Mint Explainer: Why is India using import curbs as a policy tool?

Restrictions on laptop imports are largely aimed at boosting the government’s flagship production-linked incentive (PLI) scheme for hardware manufacturing
Restrictions on laptop imports are largely aimed at boosting the government’s flagship production-linked incentive (PLI) scheme for hardware manufacturing

Summary

  • After importing computer hardware and peripherals worth 7,255 crore, and electronic components worth 8,200 crore from China last fiscal, the government is keen on achieving greater self-reliance in manufacturing and boosting exports

India's new import restrictions on laptops, tablets and personal computers, with some exemptions, will kick in on 1 November, according to orders issued earlier this month. Reports have suggested that use of import restrictions as a policy tool could also be expanded to cover other electronic items. Mint takes a look at the intent behind the import restrictions.

What is the macroeconomic imperative for import restrictions?

India has been trying to accelerate its economic growth rate after the pandemic through various policy measures, such as the government taking the lead on capital expenditure in the hope of attracting private investments.

Another economic growth engine – net exports – has been in negative territory since the first quarter of FY22, with total exports lagging behind total imports. Substituting certain imports with goods produced locally where possible could help improve the net-exports situation and while increasing self-sufficiency and creating jobs. Reducing the current-account deficit is also a key priority for the government.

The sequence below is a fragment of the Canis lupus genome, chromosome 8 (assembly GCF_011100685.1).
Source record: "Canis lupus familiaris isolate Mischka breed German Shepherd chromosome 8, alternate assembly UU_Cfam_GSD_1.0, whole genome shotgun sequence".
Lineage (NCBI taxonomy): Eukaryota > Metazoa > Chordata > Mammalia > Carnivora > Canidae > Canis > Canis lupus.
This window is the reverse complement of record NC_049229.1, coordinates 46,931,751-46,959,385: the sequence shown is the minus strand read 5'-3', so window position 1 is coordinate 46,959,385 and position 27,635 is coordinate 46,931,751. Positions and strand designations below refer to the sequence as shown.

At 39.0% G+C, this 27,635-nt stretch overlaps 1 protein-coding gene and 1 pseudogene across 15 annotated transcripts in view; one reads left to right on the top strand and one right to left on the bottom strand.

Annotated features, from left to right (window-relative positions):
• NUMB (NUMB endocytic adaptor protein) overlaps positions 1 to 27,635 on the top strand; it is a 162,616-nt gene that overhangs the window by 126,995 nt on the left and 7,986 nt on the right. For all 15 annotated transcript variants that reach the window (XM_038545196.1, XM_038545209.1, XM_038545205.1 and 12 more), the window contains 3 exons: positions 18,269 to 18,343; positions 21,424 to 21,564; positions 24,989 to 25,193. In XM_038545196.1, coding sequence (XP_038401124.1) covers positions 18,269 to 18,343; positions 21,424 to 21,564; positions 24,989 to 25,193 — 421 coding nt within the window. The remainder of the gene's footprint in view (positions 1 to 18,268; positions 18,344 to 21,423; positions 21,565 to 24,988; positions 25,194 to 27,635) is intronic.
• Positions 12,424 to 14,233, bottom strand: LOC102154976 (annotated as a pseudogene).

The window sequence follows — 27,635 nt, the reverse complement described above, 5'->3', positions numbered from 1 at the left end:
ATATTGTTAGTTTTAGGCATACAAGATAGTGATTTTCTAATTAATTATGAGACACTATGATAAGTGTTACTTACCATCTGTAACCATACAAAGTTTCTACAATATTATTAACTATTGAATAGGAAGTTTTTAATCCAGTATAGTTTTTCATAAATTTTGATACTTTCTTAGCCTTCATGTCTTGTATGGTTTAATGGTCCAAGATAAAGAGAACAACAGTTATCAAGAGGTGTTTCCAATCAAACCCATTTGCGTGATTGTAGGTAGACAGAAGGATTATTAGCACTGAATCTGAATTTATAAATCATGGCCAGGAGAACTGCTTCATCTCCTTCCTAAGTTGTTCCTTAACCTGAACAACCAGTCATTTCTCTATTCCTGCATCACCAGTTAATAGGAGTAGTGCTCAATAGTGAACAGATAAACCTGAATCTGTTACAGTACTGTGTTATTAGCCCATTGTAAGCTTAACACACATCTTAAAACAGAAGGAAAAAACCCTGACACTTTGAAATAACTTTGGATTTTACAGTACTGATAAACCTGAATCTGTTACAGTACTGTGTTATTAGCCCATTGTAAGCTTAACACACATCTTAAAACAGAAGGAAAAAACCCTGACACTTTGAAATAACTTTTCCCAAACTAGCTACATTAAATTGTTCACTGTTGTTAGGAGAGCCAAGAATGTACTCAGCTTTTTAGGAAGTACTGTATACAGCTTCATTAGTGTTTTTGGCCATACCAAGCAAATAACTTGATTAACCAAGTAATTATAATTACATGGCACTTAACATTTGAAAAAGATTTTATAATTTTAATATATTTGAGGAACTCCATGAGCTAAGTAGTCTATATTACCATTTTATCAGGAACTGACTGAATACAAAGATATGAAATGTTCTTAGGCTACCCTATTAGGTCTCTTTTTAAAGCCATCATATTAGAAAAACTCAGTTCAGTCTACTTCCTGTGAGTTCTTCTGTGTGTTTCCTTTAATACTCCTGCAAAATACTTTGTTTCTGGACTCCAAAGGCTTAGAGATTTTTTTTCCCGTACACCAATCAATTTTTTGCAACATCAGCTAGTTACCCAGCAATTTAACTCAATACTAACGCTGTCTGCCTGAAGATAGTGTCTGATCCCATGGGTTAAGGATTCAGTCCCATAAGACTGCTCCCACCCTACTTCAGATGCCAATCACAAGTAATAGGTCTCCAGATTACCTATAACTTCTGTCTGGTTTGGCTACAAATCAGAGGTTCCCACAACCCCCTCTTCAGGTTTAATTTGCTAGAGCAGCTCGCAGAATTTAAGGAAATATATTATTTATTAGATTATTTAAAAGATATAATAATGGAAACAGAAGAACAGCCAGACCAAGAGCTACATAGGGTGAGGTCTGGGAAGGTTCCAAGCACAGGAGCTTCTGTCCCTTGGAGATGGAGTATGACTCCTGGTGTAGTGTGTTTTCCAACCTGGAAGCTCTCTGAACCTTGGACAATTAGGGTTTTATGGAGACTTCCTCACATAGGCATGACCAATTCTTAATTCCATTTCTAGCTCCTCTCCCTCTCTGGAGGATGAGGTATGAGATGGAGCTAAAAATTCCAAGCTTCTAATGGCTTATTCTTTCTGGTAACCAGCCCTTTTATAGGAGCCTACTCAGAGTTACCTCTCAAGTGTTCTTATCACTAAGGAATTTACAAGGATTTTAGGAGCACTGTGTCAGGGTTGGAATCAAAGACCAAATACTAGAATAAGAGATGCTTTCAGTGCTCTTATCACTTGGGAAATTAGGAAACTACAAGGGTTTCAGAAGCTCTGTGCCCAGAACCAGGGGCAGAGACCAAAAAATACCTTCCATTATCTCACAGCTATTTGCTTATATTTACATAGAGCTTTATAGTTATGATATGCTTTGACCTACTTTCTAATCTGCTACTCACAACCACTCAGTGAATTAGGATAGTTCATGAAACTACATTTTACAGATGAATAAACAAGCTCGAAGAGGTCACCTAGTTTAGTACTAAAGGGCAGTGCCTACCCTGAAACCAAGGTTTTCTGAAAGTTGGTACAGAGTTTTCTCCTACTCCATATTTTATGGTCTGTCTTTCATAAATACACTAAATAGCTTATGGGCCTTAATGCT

Why are electronics on the priority list for import curbs?

Electronics is a key industry in which the government wants to step up local production to curb rising imports. Also, India's foreign trade policy advocates the concept of trusted value chain in electronics, which will help address concerns related to bugs and data theft from equipment used in India.

According to the commerce ministry, India imported computer hardware and peripherals worth 7,255 crore, and electronic components worth 8,200 crore from China last fiscal. The government is keen on achieving self-reliance in manufacturing and also tapping greater export opportunities.

Could the import curbs result in a WTO dispute?

Experts believe that large electronics exporters could drag India to the WTO. However, the government has ruled out the possibility, saying countries are allowed to take such short-term measures in the interest of national security.

Explaining the government’s move, Global Trade Research Initiative (GTRI) said that unlike in the case of mobile phones and information and communications technology (ICT) goods, India could not have raised the import duty on laptops, PCs and tablets owing to the Information Technology Agreement, which it signed in 1997. Therefore, the only way to curb imports was to require firms to obtain a government licence before importing.

Will the move help the ongoing PLI push?

Restrictions on laptop imports are largely aimed at boosting the government’s flagship production-linked incentive (PLI) scheme for hardware manufacturing. In May the government introduced a revised 17,000-crore PLI scheme for IT hardware to attract manufacturers of laptops, tablets, and other hardware to India, after the first version, which had a lower allocation, failed to take off.

India imports about $8 billion worth of laptops and tablets every year. Mint reported that 44 companies have already registered for the revised incentive scheme for IT hardware, and two companies, including HP, have already applied. The deadline to apply for the scheme has been extended to August 30.

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